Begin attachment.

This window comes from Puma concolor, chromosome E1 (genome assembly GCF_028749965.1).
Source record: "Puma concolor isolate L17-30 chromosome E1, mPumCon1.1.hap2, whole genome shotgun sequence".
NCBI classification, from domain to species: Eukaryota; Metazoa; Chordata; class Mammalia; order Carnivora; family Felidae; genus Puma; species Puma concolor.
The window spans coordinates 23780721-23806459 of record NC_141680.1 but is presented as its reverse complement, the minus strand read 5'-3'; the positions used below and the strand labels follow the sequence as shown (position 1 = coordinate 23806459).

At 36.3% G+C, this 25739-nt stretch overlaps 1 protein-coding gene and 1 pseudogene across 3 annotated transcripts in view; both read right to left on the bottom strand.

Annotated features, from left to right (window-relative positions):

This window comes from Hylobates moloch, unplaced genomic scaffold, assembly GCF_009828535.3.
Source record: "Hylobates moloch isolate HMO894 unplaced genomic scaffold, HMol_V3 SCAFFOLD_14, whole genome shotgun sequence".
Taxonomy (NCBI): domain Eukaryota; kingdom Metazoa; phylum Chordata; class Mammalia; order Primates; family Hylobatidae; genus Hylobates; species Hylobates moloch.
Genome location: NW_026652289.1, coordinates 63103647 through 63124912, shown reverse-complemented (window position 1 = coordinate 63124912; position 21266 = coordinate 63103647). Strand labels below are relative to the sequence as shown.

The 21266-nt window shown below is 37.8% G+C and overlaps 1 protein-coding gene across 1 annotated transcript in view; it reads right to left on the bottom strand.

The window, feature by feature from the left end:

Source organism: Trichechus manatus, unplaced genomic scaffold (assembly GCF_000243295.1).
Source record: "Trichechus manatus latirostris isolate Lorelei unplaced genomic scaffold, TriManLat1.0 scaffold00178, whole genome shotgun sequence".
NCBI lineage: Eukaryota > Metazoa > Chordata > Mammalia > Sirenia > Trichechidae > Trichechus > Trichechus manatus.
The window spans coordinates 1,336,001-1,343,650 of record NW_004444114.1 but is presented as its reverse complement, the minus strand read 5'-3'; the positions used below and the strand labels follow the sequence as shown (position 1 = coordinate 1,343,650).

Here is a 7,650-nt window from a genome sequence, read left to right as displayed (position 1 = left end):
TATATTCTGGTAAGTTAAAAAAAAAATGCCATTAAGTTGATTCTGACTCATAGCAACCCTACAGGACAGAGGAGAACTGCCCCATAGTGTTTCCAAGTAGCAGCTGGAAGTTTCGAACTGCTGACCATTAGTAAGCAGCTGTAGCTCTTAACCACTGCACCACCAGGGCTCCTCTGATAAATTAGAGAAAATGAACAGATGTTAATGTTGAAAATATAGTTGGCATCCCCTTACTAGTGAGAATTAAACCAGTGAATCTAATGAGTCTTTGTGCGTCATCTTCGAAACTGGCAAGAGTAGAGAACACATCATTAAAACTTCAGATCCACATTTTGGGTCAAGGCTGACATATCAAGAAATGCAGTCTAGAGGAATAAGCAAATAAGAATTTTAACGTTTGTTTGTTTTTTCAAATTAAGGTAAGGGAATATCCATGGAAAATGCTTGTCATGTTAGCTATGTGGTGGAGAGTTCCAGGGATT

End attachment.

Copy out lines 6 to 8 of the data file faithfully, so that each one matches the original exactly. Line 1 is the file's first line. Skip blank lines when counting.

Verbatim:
Annotated features, from left to right (window-relative positions):

This window comes from Hylobates moloch, unplaced genomic scaffold, assembly GCF_009828535.3.
Source record: "Hylobates moloch isolate HMO894 unplaced genomic scaffold, HMol_V3 SCAFFOLD_14, whole genome shotgun sequence".